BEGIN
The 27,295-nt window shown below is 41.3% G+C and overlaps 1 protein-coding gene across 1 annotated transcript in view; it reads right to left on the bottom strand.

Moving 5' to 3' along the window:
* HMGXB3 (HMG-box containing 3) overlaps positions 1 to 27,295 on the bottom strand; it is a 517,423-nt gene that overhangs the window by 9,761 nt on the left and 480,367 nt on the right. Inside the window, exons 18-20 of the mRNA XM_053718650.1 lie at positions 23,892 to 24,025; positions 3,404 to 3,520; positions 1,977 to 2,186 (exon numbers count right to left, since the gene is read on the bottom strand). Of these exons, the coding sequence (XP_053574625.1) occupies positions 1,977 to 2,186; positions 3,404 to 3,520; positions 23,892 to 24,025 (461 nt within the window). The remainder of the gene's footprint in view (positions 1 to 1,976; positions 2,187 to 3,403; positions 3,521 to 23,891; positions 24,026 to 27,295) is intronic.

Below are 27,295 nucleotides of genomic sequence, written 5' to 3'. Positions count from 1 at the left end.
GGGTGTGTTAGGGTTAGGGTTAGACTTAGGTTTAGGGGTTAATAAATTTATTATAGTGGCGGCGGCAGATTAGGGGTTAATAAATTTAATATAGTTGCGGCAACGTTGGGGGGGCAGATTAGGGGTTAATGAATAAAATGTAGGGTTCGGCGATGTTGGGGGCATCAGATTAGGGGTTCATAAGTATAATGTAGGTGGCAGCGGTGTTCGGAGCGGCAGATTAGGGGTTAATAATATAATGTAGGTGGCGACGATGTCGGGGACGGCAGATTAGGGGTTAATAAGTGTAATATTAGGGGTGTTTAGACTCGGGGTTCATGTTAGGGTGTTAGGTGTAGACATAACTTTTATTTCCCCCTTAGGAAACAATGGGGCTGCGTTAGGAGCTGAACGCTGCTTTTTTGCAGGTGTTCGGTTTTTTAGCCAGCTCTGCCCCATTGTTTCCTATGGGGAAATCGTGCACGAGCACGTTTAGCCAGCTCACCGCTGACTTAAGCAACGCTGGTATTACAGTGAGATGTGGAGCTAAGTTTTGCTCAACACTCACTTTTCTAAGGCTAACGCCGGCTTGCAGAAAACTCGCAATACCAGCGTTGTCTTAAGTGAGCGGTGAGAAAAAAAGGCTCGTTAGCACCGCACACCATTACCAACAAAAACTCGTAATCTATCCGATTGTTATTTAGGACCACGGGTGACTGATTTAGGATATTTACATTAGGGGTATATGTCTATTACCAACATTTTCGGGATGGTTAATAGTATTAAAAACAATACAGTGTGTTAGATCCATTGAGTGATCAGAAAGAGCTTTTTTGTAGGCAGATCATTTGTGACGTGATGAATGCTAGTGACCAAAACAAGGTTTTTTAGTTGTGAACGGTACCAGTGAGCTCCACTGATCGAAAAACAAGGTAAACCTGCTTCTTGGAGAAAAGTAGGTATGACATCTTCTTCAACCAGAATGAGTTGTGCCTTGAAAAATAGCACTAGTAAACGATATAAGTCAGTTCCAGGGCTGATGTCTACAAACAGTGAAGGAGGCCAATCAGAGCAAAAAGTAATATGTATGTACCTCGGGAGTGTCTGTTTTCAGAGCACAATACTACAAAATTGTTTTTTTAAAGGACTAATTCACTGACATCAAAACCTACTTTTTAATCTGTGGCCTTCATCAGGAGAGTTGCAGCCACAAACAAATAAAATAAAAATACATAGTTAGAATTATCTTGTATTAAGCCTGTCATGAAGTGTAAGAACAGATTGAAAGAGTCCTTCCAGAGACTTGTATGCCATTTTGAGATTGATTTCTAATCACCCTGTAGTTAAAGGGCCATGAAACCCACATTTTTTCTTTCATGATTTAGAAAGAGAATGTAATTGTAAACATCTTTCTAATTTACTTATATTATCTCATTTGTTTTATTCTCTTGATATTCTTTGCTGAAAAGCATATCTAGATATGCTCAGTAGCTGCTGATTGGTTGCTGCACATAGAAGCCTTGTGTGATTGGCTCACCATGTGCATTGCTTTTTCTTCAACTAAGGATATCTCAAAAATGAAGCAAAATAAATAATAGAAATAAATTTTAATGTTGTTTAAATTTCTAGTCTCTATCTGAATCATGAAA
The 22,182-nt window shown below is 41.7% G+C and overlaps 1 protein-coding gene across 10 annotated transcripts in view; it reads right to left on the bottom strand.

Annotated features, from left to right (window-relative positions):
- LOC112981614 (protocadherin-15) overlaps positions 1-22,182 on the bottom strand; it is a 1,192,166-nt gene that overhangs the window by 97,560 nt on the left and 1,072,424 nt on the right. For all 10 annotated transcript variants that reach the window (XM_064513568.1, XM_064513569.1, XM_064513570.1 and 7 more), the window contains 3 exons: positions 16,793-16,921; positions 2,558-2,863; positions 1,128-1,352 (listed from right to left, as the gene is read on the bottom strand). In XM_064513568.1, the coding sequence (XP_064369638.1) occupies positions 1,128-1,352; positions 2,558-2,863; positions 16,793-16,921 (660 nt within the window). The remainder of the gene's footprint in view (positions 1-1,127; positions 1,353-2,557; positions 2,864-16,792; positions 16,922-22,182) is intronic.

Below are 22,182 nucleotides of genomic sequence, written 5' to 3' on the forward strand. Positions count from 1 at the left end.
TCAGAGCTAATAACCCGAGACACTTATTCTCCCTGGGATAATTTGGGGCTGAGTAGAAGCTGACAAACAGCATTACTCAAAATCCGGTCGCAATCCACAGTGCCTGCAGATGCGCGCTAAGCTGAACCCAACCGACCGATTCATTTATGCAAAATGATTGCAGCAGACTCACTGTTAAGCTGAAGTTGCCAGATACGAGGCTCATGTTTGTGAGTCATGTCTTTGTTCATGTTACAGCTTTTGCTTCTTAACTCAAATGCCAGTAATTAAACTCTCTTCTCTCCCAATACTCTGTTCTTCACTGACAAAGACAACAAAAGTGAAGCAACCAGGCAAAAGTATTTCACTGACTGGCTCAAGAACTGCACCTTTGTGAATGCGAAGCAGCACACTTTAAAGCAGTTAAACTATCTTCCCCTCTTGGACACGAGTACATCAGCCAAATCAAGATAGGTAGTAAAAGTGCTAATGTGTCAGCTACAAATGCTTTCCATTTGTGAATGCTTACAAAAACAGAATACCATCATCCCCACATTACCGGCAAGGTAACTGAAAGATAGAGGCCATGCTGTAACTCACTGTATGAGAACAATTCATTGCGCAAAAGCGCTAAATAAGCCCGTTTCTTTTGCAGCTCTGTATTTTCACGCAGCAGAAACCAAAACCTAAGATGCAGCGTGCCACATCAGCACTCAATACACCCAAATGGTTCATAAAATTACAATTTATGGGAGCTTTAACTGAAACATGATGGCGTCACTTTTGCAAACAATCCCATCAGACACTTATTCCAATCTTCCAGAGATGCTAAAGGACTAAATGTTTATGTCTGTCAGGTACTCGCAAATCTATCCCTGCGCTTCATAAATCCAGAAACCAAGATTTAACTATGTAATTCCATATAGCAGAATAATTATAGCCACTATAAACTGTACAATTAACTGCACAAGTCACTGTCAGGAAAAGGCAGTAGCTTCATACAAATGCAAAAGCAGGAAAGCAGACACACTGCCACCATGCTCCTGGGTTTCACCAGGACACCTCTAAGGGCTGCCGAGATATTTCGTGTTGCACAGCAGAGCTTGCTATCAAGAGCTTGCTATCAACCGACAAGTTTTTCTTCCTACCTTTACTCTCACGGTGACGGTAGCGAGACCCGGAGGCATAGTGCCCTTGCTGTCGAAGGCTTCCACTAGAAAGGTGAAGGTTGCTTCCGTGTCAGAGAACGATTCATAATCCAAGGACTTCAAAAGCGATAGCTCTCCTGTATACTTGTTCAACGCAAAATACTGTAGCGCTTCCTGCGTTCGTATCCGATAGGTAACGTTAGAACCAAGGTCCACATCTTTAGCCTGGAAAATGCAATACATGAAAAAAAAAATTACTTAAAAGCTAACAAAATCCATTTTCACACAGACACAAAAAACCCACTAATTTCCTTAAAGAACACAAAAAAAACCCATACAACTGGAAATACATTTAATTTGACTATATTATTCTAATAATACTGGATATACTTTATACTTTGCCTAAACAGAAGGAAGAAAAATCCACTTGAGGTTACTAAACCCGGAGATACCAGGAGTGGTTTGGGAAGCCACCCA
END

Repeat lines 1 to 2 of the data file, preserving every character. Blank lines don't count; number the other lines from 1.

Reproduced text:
The 27,295-nt window shown below is 41.3% G+C and overlaps 1 protein-coding gene across 1 annotated transcript in view; it reads right to left on the bottom strand.

Moving 5' to 3' along the window: